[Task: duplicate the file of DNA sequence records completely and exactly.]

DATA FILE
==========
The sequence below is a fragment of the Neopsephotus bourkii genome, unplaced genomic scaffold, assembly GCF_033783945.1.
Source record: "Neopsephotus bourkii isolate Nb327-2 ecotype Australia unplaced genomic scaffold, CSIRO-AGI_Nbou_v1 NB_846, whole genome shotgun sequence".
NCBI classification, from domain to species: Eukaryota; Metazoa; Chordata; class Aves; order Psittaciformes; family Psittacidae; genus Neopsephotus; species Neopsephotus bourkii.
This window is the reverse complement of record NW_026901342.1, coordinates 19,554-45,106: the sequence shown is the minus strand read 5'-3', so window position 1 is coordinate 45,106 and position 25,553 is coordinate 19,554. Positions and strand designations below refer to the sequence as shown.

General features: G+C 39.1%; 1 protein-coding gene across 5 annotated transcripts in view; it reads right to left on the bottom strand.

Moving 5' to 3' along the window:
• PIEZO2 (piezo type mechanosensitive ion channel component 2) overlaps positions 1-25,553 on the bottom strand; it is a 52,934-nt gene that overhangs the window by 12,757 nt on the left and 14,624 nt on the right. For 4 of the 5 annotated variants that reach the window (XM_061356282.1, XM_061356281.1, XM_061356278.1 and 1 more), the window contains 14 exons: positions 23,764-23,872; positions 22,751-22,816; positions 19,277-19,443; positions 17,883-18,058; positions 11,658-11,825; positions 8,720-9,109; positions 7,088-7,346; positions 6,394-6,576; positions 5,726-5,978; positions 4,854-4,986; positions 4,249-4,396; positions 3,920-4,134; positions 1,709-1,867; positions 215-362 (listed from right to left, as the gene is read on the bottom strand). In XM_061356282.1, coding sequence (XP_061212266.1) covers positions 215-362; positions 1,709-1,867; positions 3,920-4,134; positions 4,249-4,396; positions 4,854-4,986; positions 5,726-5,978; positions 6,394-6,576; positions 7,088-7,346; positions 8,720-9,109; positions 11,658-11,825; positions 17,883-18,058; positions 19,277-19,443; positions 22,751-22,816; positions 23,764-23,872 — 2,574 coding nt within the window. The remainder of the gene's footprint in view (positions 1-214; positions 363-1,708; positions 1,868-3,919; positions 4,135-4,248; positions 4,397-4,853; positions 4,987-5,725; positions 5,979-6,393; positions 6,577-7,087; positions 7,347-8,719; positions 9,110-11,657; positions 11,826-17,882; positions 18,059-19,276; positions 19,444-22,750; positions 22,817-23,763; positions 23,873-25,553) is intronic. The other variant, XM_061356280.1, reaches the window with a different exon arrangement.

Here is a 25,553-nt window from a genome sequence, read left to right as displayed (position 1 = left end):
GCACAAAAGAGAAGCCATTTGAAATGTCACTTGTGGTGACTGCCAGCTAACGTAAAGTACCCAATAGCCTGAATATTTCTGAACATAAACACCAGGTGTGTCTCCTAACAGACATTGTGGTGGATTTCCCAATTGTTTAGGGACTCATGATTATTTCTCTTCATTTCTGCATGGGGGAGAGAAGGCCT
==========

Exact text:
The sequence below is a fragment of the Neopsephotus bourkii genome, unplaced genomic scaffold, assembly GCF_033783945.1.
Source record: "Neopsephotus bourkii isolate Nb327-2 ecotype Australia unplaced genomic scaffold, CSIRO-AGI_Nbou_v1 NB_846, whole genome shotgun sequence".
NCBI classification, from domain to species: Eukaryota; Metazoa; Chordata; class Aves; order Psittaciformes; family Psittacidae; genus Neopsephotus; species Neopsephotus bourkii.
This window is the reverse complement of record NW_026901342.1, coordinates 19,554-45,106: the sequence shown is the minus strand read 5'-3', so window position 1 is coordinate 45,106 and position 25,553 is coordinate 19,554. Positions and strand designations below refer to the sequence as shown.

General features: G+C 39.1%; 1 protein-coding gene across 5 annotated transcripts in view; it reads right to left on the bottom strand.

Moving 5' to 3' along the window:
• PIEZO2 (piezo type mechanosensitive ion channel component 2) overlaps positions 1-25,553 on the bottom strand; it is a 52,934-nt gene that overhangs the window by 12,757 nt on the left and 14,624 nt on the right. For 4 of the 5 annotated variants that reach the window (XM_061356282.1, XM_061356281.1, XM_061356278.1 and 1 more), the window contains 14 exons: positions 23,764-23,872; positions 22,751-22,816; positions 19,277-19,443; positions 17,883-18,058; positions 11,658-11,825; positions 8,720-9,109; positions 7,088-7,346; positions 6,394-6,576; positions 5,726-5,978; positions 4,854-4,986; positions 4,249-4,396; positions 3,920-4,134; positions 1,709-1,867; positions 215-362 (listed from right to left, as the gene is read on the bottom strand). In XM_061356282.1, coding sequence (XP_061212266.1) covers positions 215-362; positions 1,709-1,867; positions 3,920-4,134; positions 4,249-4,396; positions 4,854-4,986; positions 5,726-5,978; positions 6,394-6,576; positions 7,088-7,346; positions 8,720-9,109; positions 11,658-11,825; positions 17,883-18,058; positions 19,277-19,443; positions 22,751-22,816; positions 23,764-23,872 — 2,574 coding nt within the window. The remainder of the gene's footprint in view (positions 1-214; positions 363-1,708; positions 1,868-3,919; positions 4,135-4,248; positions 4,397-4,853; positions 4,987-5,725; positions 5,979-6,393; positions 6,577-7,087; positions 7,347-8,719; positions 9,110-11,657; positions 11,826-17,882; positions 18,059-19,276; positions 19,444-22,750; positions 22,817-23,763; positions 23,873-25,553) is intronic. The other variant, XM_061356280.1, reaches the window with a different exon arrangement.

Here is a 25,553-nt window from a genome sequence, read left to right as displayed (position 1 = left end):
GCACAAAAGAGAAGCCATTTGAAATGTCACTTGTGGTGACTGCCAGCTAACGTAAAGTACCCAATAGCCTGAATATTTCTGAACATAAACACCAGGTGTGTCTCCTAACAGACATTGTGGTGGATTTCCCAATTGTTTAGGGACTCATGATTATTTCTCTTCATTTCTGCATGGGGGAGAGAAGGCCT